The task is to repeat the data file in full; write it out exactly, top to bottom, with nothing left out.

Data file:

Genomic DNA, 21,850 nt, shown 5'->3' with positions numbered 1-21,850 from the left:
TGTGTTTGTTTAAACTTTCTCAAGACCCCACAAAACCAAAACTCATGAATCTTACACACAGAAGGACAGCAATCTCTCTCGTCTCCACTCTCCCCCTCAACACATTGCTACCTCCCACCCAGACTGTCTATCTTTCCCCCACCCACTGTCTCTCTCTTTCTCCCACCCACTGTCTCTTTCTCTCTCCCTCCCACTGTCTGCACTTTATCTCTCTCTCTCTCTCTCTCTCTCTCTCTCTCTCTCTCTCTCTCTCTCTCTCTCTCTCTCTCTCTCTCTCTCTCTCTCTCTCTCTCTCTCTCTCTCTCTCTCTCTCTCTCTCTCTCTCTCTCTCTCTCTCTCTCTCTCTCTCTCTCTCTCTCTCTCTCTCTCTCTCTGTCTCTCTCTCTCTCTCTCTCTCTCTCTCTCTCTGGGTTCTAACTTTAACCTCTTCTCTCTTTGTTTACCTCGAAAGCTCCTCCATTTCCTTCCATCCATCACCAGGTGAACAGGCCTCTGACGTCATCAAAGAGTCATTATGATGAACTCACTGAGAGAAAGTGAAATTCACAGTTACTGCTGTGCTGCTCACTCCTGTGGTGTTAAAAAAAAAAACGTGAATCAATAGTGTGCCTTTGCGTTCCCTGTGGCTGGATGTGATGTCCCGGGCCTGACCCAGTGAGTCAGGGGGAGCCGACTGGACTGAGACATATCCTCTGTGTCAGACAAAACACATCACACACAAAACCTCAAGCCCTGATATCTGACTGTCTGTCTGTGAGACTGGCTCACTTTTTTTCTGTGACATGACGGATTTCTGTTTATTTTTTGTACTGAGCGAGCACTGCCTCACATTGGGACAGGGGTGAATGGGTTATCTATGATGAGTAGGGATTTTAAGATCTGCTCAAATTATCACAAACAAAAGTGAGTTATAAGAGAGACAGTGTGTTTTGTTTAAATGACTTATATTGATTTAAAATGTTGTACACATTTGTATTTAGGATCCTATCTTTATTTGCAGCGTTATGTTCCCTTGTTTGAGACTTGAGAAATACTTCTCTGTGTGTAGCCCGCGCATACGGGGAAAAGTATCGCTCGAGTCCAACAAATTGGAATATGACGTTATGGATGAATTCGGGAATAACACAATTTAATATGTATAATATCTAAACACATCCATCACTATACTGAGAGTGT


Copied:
Genomic DNA, 21,850 nt, shown 5'->3' with positions numbered 1-21,850 from the left:
TGTGTTTGTTTAAACTTTCTCAAGACCCCACAAAACCAAAACTCATGAATCTTACACACAGAAGGACAGCAATCTCTCTCGTCTCCACTCTCCCCCTCAACACATTGCTACCTCCCACCCAGACTGTCTATCTTTCCCCCACCCACTGTCTCTCTCTTTCTCCCACCCACTGTCTCTTTCTCTCTCCCTCCCACTGTCTGCACTTTATCTCTCTCTCTCTCTCTCTCTCTCTCTCTCTCTCTCTCTCTCTCTCTCTCTCTCTCTCTCTCTCTCTCTCTCTCTCTCTCTCTCTCTCTCTCTCTCTCTCTCTCTCTCTCTCTCTCTCTCTCTCTCTCTCTCTCTCTCTCTCTCTCTCTCTCTCTCTCTCTCTCTCTGTCTCTCTCTCTCTCTCTCTCTCTCTCTCTCTCTGGGTTCTAACTTTAACCTCTTCTCTCTTTGTTTACCTCGAAAGCTCCTCCATTTCCTTCCATCCATCACCAGGTGAACAGGCCTCTGACGTCATCAAAGAGTCATTATGATGAACTCACTGAGAGAAAGTGAAATTCACAGTTACTGCTGTGCTGCTCACTCCTGTGGTGTTAAAAAAAAAAACGTGAATCAATAGTGTGCCTTTGCGTTCCCTGTGGCTGGATGTGATGTCCCGGGCCTGACCCAGTGAGTCAGGGGGAGCCGACTGGACTGAGACATATCCTCTGTGTCAGACAAAACACATCACACACAAAACCTCAAGCCCTGATATCTGACTGTCTGTCTGTGAGACTGGCTCACTTTTTTTCTGTGACATGACGGATTTCTGTTTATTTTTTGTACTGAGCGAGCACTGCCTCACATTGGGACAGGGGTGAATGGGTTATCTATGATGAGTAGGGATTTTAAGATCTGCTCAAATTATCACAAACAAAAGTGAGTTATAAGAGAGACAGTGTGTTTTGTTTAAATGACTTATATTGATTTAAAATGTTGTACACATTTGTATTTAGGATCCTATCTTTATTTGCAGCGTTATGTTCCCTTGTTTGAGACTTGAGAAATACTTCTCTGTGTGTAGCCCGCGCATACGGGGAAAAGTATCGCTCGAGTCCAACAAATTGGAATATGACGTTATGGATGAATTCGGGAATAACACAATTTAATATGTATAATATCTAAACACATCCATCACTATACTGAGAGTGT